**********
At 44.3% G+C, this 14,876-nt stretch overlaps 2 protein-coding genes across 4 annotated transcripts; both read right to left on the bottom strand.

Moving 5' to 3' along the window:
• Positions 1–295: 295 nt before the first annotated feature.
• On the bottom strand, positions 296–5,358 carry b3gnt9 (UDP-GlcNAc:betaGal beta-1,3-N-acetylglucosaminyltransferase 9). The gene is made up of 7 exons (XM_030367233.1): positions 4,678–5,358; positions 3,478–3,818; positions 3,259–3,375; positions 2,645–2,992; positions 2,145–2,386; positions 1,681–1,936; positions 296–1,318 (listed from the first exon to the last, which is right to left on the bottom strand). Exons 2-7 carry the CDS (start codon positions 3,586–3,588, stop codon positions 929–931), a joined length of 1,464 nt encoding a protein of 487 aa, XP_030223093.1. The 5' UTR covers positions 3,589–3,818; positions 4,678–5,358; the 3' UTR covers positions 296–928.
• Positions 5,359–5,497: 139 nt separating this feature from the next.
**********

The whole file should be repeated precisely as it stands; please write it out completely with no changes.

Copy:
At 44.3% G+C, this 14,876-nt stretch overlaps 2 protein-coding genes across 4 annotated transcripts; both read right to left on the bottom strand.

Moving 5' to 3' along the window:
• Positions 1–295: 295 nt before the first annotated feature.
• On the bottom strand, positions 296–5,358 carry b3gnt9 (UDP-GlcNAc:betaGal beta-1,3-N-acetylglucosaminyltransferase 9). The gene is made up of 7 exons (XM_030367233.1): positions 4,678–5,358; positions 3,478–3,818; positions 3,259–3,375; positions 2,645–2,992; positions 2,145–2,386; positions 1,681–1,936; positions 296–1,318 (listed from the first exon to the last, which is right to left on the bottom strand). Exons 2-7 carry the CDS (start codon positions 3,586–3,588, stop codon positions 929–931), a joined length of 1,464 nt encoding a protein of 487 aa, XP_030223093.1. The 5' UTR covers positions 3,589–3,818; positions 4,678–5,358; the 3' UTR covers positions 296–928.
• Positions 5,359–5,497: 139 nt separating this feature from the next.